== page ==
From the day Grégory took over his team, his goal was not primarily to increase efficiency. His goal was to improve bid and response quality. “We do not win a deal with a tender, but we can definitely lose a deal because of a tender,” he said.
With such a highly specialized solution, the market and opportunities are extremely limited. His team responds to an average 30 tenders or RFPs every year because there are only that many real opportunities that become available on a global scale.
Increasing efficiency so his team could produce more responses or bids would do nothing for IBA’s bottom line. They had to improve the quality of their bids and responses to increase the win percentage of existing opportunities. And IBA is not alone in its desire to re-invest time saved into improving bids. In fact, 84% of companies with designated RFP software agree that they have more time to personalize proposals for specific use cases.*
After a year of using RFPIO, IBA increased their win rate for Grégory’s business unit to 80%.
“With RFPIO, I would say we have increased our win rate by 15%.”
He’s quick to point out that RFPIO isn’t the only reason for this uptick. It’s also due to how he’s spent the time saved by using the tool. By reducing time spent on searching documents and copy and pasting answers, the team has more time to strategize about how to compose the best answers.
“RFPIO allows the team to spend more time on meaningful tasks…either training, reviewing answers, or improving quality. That’s where I’ve spent most of my time saved since the beginning.”
Goal #2: Improve Content Management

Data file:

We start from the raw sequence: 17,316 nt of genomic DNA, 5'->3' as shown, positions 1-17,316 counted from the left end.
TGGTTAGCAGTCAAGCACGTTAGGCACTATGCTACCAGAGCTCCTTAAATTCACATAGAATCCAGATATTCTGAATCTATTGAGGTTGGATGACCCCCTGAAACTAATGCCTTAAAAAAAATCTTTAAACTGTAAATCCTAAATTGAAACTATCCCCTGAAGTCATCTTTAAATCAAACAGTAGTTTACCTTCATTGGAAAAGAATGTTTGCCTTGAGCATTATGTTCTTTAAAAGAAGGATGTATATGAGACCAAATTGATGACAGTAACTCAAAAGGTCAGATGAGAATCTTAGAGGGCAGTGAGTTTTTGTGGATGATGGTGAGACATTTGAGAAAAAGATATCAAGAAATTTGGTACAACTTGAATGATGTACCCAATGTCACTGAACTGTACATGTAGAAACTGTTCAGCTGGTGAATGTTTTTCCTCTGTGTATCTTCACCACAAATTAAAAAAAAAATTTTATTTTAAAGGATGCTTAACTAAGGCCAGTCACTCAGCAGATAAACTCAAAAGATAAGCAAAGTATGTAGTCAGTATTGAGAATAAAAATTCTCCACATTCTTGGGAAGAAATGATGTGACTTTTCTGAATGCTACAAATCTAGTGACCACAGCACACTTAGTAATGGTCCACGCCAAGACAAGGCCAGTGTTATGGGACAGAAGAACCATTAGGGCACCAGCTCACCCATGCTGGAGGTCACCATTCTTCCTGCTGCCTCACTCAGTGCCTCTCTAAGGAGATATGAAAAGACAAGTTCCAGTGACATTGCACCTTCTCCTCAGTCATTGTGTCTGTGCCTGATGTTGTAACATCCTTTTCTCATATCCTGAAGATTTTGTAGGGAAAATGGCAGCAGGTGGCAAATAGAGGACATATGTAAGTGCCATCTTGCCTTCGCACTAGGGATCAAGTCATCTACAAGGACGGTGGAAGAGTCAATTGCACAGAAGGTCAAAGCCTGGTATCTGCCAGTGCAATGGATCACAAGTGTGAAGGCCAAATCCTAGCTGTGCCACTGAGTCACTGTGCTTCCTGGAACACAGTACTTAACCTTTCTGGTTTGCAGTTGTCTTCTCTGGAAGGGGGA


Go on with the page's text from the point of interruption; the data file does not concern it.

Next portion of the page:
Prior to implementing RFPIO, Grégory and tender specialists had to browse hundreds of documents during the bid process. When they found something that was remotely close, then they copy and pasted it. They could not spend the time necessary to fully think it through and make sure it was a contextually sound answer because they had to move on.
That presented a problem for answers that had not been used in awhile. According to a Deloitte article called The new knowledge management, “If searching is difficult and the results are not highly valued, workers lose trust in knowledge systems.”
With RFPIO, the team now searches the Content Library for the most relevant answer and trusts the results based on the content score. When they find an answer, they can also see when and how often that answer was used. If the answer is two years old, for example, then it is likely out of date because the product has evolved. The team knows that the answer needs to be reviewed by a product manager or other specialist, depending on the context, and can assign and track that review through RFPIO.
But even that process will continue to improve. Because Grégory’s team focuses only on proton therapy business, they can work in a single Content Library. They are implementing processes to proactively review answers—especially long answers that are used regularly—with experts every six months. So in future searches, fewer Q & A pairs will be out of date and require detailed review during a bid in-flight.